Rosa wants nothing more than a baby brother of her own. But this is more than simple envy over her best friend's new baby brother. Rosa is an only child, and in 1960s Chicago, that's a rarity--and she feels like an outsider among all her friends with their large families. Rosa's wish comes true, but she blames herself for the tragic events that follow. Recommended for readers 10 and up. As this is a sensitive topic, parents will appreciate the classroom discussion guide at the end of the book (i ...more
Carolyn
Tender, beautifully-written story of love, longing, and loss. Carmela Martino expertly captures the the dreams and hopes of childhood along with the joys and grief that are an inevitable part of family life. I especially enjoyed the coziness of this Italian-American family and its setting - both in time and place.

Highly recommended for children and young teens but also enjoyable for adults. My fourth grader will be reading this next. I'll give her a tissue warning, but a few shed tears are well
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Gayl Smith
Aug 17, 2016 rated it it was amazing  ·  review of another edition
This book is so appropriate for today's elementary school student who is being encouraged to embrace their heritage. Rosa is exploring what it is to be Italian American while wanting what's best for her family. But when tragedy strikes, she is filled with guilt that her prayers were selfish. Meanwhile, her ambition to do well in a spelling bee resonate with anyone who's ever wanted to stand out and be recognized. Wonderfully written ...more
Marilynn Farmer
Nov 21, 2017 rated it it was amazing
Shelves: ya, childrens, christian
Rosa Sola is a beautifully written middle grade or YA story about an Italian-American girl who must face a major family crisis while growing up in Chicago of the 1960s. The emotional storyline deals with many issues including grief, and author handles them with great skill and reverence, while adhering to Christian (more specifically, Catholic) values. Highly recommend for middle grade, though would still be a good read for young adults.
Damon
Aug 27, 2017 rated it it was amazing
Loved this clear insight into the thoughts of a young girl who navigates the sorrow, worry, and fear of a family tragedy. Martino has given us an inside view of the emotinal journey of a child suffering with a sudden and unexpected grief, and how the varied responses of close family members around her can pose unintended difficulty for the smallest victims of loss.
Hannah⚡️
Mar 26, 2020 rated it really liked it  ·  review of another edition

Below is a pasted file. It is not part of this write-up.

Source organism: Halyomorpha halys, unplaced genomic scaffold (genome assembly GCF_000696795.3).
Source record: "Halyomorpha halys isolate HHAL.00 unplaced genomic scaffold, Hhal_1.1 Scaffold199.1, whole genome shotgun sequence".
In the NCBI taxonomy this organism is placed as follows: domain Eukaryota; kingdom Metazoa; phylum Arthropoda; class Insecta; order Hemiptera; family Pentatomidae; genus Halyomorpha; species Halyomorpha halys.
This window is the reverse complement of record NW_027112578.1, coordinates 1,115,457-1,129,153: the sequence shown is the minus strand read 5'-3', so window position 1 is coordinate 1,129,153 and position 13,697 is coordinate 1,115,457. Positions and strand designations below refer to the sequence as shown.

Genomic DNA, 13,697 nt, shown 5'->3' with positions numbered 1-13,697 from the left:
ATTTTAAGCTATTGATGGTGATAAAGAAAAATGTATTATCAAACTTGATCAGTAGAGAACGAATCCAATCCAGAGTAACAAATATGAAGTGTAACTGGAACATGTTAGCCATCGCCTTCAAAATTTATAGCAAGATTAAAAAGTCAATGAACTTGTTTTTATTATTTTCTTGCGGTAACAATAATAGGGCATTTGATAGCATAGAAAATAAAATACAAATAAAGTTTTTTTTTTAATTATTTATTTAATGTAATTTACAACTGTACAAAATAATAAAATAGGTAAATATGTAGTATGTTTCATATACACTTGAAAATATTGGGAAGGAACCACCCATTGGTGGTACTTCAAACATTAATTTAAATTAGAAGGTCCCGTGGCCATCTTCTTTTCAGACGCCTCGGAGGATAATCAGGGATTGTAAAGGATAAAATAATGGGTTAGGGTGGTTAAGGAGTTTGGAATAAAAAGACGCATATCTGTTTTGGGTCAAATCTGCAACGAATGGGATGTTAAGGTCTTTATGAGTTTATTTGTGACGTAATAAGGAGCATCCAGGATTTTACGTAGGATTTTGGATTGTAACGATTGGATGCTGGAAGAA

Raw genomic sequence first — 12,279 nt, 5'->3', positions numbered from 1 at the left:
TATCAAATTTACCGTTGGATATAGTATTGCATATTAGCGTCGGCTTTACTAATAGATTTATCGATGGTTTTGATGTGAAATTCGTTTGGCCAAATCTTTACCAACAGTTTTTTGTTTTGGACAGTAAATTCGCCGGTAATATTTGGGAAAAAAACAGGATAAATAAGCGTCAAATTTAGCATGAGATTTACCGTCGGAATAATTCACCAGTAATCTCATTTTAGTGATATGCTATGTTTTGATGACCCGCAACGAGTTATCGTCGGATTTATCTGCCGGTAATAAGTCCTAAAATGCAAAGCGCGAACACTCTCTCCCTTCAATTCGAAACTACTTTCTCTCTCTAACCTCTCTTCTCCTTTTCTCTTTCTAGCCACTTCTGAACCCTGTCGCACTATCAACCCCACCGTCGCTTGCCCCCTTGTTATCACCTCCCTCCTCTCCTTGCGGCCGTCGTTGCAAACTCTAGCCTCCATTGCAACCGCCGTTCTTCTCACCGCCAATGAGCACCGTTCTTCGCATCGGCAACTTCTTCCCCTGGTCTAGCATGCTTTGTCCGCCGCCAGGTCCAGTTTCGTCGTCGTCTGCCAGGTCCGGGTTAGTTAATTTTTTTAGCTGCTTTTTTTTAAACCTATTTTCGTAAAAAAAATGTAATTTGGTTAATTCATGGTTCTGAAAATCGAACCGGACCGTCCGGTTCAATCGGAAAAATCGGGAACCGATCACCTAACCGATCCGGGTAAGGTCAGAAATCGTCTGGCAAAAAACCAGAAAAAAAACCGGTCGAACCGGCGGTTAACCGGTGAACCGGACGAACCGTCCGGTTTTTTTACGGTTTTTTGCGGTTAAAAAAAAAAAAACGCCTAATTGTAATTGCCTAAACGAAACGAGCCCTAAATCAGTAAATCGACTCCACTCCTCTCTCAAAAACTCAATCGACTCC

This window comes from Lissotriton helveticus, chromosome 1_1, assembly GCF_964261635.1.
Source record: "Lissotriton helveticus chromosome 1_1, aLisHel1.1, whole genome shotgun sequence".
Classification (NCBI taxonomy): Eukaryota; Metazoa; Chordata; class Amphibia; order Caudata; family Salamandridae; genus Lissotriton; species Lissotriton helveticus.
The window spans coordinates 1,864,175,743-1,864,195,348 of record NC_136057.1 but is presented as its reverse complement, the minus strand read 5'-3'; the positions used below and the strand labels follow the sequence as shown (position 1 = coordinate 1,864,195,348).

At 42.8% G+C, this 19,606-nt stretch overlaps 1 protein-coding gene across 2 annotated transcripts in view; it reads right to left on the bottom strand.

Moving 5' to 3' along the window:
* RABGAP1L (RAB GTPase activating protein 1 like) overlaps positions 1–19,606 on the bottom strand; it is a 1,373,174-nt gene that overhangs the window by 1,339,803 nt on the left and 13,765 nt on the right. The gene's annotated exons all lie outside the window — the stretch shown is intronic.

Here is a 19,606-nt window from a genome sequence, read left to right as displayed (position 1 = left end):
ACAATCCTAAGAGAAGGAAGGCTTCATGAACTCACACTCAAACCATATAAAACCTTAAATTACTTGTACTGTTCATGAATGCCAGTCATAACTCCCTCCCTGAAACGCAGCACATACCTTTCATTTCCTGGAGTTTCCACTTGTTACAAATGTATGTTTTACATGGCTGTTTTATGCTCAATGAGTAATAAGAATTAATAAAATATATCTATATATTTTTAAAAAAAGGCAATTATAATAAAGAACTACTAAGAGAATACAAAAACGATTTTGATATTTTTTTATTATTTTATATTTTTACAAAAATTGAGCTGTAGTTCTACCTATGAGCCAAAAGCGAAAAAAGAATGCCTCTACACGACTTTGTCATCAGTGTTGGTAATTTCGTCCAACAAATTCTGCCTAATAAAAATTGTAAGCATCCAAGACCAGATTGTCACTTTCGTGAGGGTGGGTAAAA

I read this book when it first came out when I was in 5th grade and I really enjoyed it. My mom worked with Mrs. Martino so I got a special autographed copy which made 11 year old me SUPER excited. It was the first book I owned that had been signed by the author 💛
Salem
Jun 05, 2020 rated it it was amazing
Very sweet book! I've read it more than I can count, it has some deppressing themes, and has death in it. But honestly no matter how many times I've read it, it always makes my heart melt. ...more
Laura
Jun 13, 2014 rated it really liked it  ·  review of another edition
I felt really close to the main character. Although there were sad parts, it was ultimately a happy book with a great message.
Marlyn
Nov 05, 2016 rated it it was amazing
Lovely book about a child dealing with loss. Presented how people deal with grief differently in a realistic manner. The author also shows the thoughts of an only child realistically.
Judy
Nov 26, 2016 rated it really liked it
I have known Carmela for years. Wish I hadn't waited so long to read this. Really enjoyed it. Well done Carmela! ...more
Pat Salvatini
Rosa is captivated by her friend AnnaMaria’s new baby brother. She decides she no longer wants to an only child and Rosa prays everyday for a baby brother or sister. Rosa is excited and delighted when her ma becomes pregnant. Unfortuantely, all does not go well and Rosa’s new baby brother is stillborn. Martino offers intermediate readers an insider’s view of Italian immigrant live in the 1960s. She gives readers a wonderfully developed character while skillfully putting on paper Rosa’s unfamilia ...more
Chiara
Jan 08, 2017 rated it really liked it
What a great coming of age story. I truly enjoyed following along in Rosa's life. A story that takes place in Chicago during the 1960s. An only child, Rosa always wanted a little brother. When her mother becomes pregnant it is all Rosa can do but dream of her new life with her sibling. This would be chance to fit in with the neighborhood and school kids because everyone had been big families during that time. When tragedy strikes the family, every hope, every dream, every chance for this joy lea ...more
Rachel
May 02, 2008 rated it really liked it  ·  review of another edition
Shelves: older-childrens
1960's and a girl is anxiously awaiting a little sister but her mother miscarries. The family uses different ways to deal with their grief. A good sense of a different time period and culture. ...more
Cecilia
This book is all right. I was expecting a little more out of it, but it was pretty good anyway.
Meaghan
This book tends to lean more on the sad side... but it's a great book if you're the kind of person who finds that kind of thing entriging. ...more
Olivia
rated it it was amazing
Sep 27, 2009
Kim Markey
rated it really liked it
Dec 27, 2017
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Mar 08, 2014
Melanie
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Jul 24, 2008
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Catholic Writers ...: Review copies of my middle-grade novel 1 8 Oct 08, 2016 06:36PM  

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Carmela Martino is an author, speaker, and writing teacher. She wrote the middle-grade novel, Rosa, Sola (Candlewick Press), while working on her MFA in Writing for Children and Young Adults.  The novel received a starred review from Booklist magazine and was named to their list of “Top Ten First Novels for Youth:  2006.” Her second novel, the historical romance Playing by Heart (Vinspire Publish ...more